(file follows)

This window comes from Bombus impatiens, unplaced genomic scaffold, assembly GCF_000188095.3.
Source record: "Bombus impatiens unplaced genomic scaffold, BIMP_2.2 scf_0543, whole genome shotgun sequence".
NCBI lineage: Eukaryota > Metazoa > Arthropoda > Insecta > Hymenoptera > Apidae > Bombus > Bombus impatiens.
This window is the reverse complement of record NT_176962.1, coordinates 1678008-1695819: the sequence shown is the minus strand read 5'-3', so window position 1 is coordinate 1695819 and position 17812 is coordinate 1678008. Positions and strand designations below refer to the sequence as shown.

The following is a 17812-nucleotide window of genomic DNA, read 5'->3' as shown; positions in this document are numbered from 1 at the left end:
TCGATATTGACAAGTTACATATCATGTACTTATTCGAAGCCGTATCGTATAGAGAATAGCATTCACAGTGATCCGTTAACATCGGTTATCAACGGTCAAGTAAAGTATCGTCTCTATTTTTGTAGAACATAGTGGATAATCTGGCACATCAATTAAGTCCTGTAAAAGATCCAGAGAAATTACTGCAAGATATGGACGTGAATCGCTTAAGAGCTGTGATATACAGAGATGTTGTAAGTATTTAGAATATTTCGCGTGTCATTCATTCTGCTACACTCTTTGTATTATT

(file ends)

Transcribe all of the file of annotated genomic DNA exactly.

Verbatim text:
This window comes from Bombus impatiens, unplaced genomic scaffold, assembly GCF_000188095.3.
Source record: "Bombus impatiens unplaced genomic scaffold, BIMP_2.2 scf_0543, whole genome shotgun sequence".
NCBI lineage: Eukaryota > Metazoa > Arthropoda > Insecta > Hymenoptera > Apidae > Bombus > Bombus impatiens.
This window is the reverse complement of record NT_176962.1, coordinates 1678008-1695819: the sequence shown is the minus strand read 5'-3', so window position 1 is coordinate 1695819 and position 17812 is coordinate 1678008. Positions and strand designations below refer to the sequence as shown.

The following is a 17812-nucleotide window of genomic DNA, read 5'->3' as shown; positions in this document are numbered from 1 at the left end:
TCGATATTGACAAGTTACATATCATGTACTTATTCGAAGCCGTATCGTATAGAGAATAGCATTCACAGTGATCCGTTAACATCGGTTATCAACGGTCAAGTAAAGTATCGTCTCTATTTTTGTAGAACATAGTGGATAATCTGGCACATCAATTAAGTCCTGTAAAAGATCCAGAGAAATTACTGCAAGATATGGACGTGAATCGCTTAAGAGCTGTGATATACAGAGATGTTGTAAGTATTTAGAATATTTCGCGTGTCATTCATTCTGCTACACTCTTTGTATTATT